An “Instant Cure” for Obesity?
Despite vigorous dieting and exercise (or lack of it!), for some, those extra kilos just won’t go away. For the lucky ones who do manage it, the kilos soon come back with the slightest of indulgences. So is there an instant cure (let alone one at all!) for obesity? Well the simple answer is NO!
The calories we burn when we’re sleeping is 2 per minute, having sex is a mere 3 calories per minute (though arguably more for some!), walking is 7 calories per minute and 12 calories per minute for running. In order to burn off a single kilo of body fat, one would have to sleep for 2.5 days, have non-stop sex for 1.5 days, walk for 17 hours or run for 6 hours! Though dieting and exercising work, many scientific studies show that most people cannot maintain their weight loss.
But some of you may ask: what about those magic pills that people take to lose weight or stay slim? For a start, some of those dished out by beauty parlors can carry some harmful side effects. The safe drugs prescribed by doctors still have undesirable side effects.
Surgery - a cure for obesity
Surgery is the closest thing there is to a cure, though not an instant one, for obesity. The US National Institute of Health (NIH) Consensus Conference (1991-1998) concluded that “surgery offers the only means of long term weight control” for the very obese. So who are the ones who need surgery? Obesity is defined by the body mass index (BMI) which is a ratio of one’s weight divided by the square of one’s height (kg/m2). According to the World Health Organization, for Western adults, the normal BMI should be between 18.5 and 24.9. Those with BMI between 25 and 29.9 are considered overweight, between 30 and 34.9 are obese, 35 to 39.9 are severely obese and over 40 morbidly obese. These definitions are based on research findings which showed that individuals in these different BMI categories have increasing risk of early death from obesity related diseases such as heart attack, stroke and even cancer. The ranges for Asians are slightly lower, meaning that the risks are even greater for the same BMI. Surgical procedures for weight reduction can be broadly divided into two types. The first is known as ‘restrictive’ and they reduce the volume of stomach available to contain food, thus making one feel full more easily. The second is known as ‘bypass’ and these work by artificially inducing mal-absorption thus decreasing the food that is absorbed by the body. Occaionally, a combination of these procedures may be required.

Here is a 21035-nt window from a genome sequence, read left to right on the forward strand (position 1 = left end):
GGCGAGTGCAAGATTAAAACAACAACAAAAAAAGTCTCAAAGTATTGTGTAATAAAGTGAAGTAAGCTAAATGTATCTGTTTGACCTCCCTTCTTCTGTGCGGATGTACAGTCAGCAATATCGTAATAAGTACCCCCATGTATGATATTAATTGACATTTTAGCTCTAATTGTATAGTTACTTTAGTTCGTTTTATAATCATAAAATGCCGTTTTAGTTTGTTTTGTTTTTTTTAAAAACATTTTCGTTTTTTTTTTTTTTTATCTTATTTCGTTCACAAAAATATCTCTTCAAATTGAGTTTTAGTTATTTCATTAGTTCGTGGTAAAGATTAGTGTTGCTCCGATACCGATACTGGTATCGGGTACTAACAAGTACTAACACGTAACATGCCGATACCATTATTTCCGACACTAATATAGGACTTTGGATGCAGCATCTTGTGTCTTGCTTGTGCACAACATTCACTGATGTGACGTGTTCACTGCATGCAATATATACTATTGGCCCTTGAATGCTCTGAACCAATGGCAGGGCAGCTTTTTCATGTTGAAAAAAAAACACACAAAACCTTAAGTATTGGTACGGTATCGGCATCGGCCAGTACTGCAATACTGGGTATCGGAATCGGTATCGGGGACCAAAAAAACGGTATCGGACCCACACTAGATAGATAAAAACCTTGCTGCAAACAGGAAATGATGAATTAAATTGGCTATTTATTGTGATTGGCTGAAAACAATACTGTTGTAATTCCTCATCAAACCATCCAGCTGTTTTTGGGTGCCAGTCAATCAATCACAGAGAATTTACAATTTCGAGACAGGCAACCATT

The simplest restrictive procedure is the placement of a saline filled balloon in the stomach. The size of this balloon ranges from 400 to 700 cc and is placed under endoscopic guidance. The balloon sits in the stomach and causes it to think that it’s always half full. This creates a sense of satiety after eating just a fraction of the usual amount.
However, those who crave calories can get around it by taking high calorie drinks. It is most suitable for those with BMI in the overweight to the obese range; for those with BMI in the severely and morbidly obese ranges this can act as the first step before going on to definitive surgery. This procedure carries the least discomfort and is easily reversible. The down side is that the balloon can be left in the stomach for no longer than six months after which it must be removed for fear of bursting. Sometimes there is a rebound in body weight after the balloon is taken out.
The amount of food that the stomach is able to hold can also be made less by placing a plastic ring (‘LapBand’) around its upper end. This creates a small pouch above the ring leaving the larger part of the stomach redundant.
The band is inserted by laparoscopic (keyhole) surgery and this is connected to an injection port buried underneath the skin. The amount of food that can be eaten at any one time is related to the rate of passage of food through the ring. This is controlled by the amount of fluid in
the ring that is adjusted by injecting into or drawing from the injection port. This procedure can be used as a first line treatment for those with BMI below 35 or after a balloon. It can achieve a longer term weight control and is reversible.
Another restrictive procedure involves surgically removing a large part of the stomach and is known as sleeve gastrectomy. This procedure not only makes the stomach physically smaller but also removes the part of the stomach (fundus) that secrets the hormone ghrelin which is believed to give rise to the sense of hunger. This procedure can also achieve long term weight loss, but it is not reversible. The bypass procedures cause weight loss by diverting food away from much of the intestine and have been in use since 1950s. Unfortunately, the earliest of these procedures were associated with numerous complications. These were soon replaced by modifications of the original operation but the risk of operating on very large patients remained high, and though successful, these were not popular pocedures. Several generations later, and with the advent of laparoscopic surgery, the bypass procedure finally returned as one of the most effective treatment for the morbidly obese.
Today, management of obesity is a multispeciality discipline in which surgery plays an important role. Many of these patients have co-morbidities such as diabetes and hypercholesterolaemia who are already being looked after by their family physicians or endocrinologists. Before and after their surgery, they would need to be advised by a dietitian on the pattern of food intake. A physiotherapist would be able to help to incorporate appropriate exercises into their weight management programme. Finally, a plastic surgeon’s service may be required for abdominplasty or skin lifting.
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